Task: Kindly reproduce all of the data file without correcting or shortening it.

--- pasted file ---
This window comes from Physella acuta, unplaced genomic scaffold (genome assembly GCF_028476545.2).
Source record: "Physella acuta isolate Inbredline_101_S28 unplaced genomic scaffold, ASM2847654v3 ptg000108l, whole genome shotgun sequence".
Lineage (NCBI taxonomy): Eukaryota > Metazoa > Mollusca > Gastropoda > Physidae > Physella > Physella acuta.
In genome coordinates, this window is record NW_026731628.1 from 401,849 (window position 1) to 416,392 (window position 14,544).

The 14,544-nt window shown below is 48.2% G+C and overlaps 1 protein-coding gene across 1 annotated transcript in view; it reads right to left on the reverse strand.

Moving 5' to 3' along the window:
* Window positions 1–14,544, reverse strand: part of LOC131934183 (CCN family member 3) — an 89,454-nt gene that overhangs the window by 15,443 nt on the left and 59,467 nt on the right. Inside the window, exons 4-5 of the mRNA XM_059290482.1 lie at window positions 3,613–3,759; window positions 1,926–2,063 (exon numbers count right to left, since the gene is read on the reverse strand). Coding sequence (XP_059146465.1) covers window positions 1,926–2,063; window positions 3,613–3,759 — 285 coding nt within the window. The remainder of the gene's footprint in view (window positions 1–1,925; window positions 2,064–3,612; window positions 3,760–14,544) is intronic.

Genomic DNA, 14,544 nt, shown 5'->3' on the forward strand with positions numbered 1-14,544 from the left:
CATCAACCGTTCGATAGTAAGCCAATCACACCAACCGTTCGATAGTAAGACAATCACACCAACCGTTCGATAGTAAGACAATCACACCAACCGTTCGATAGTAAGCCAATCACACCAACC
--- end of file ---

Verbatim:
This window comes from Physella acuta, unplaced genomic scaffold (genome assembly GCF_028476545.2).
Source record: "Physella acuta isolate Inbredline_101_S28 unplaced genomic scaffold, ASM2847654v3 ptg000108l, whole genome shotgun sequence".
Lineage (NCBI taxonomy): Eukaryota > Metazoa > Mollusca > Gastropoda > Physidae > Physella > Physella acuta.
In genome coordinates, this window is record NW_026731628.1 from 401,849 (window position 1) to 416,392 (window position 14,544).

The 14,544-nt window shown below is 48.2% G+C and overlaps 1 protein-coding gene across 1 annotated transcript in view; it reads right to left on the reverse strand.

Moving 5' to 3' along the window:
* Window positions 1–14,544, reverse strand: part of LOC131934183 (CCN family member 3) — an 89,454-nt gene that overhangs the window by 15,443 nt on the left and 59,467 nt on the right. Inside the window, exons 4-5 of the mRNA XM_059290482.1 lie at window positions 3,613–3,759; window positions 1,926–2,063 (exon numbers count right to left, since the gene is read on the reverse strand). Coding sequence (XP_059146465.1) covers window positions 1,926–2,063; window positions 3,613–3,759 — 285 coding nt within the window. The remainder of the gene's footprint in view (window positions 1–1,925; window positions 2,064–3,612; window positions 3,760–14,544) is intronic.

Genomic DNA, 14,544 nt, shown 5'->3' on the forward strand with positions numbered 1-14,544 from the left:
CATCAACCGTTCGATAGTAAGCCAATCACACCAACCGTTCGATAGTAAGACAATCACACCAACCGTTCGATAGTAAGACAATCACACCAACCGTTCGATAGTAAGCCAATCACACCAACC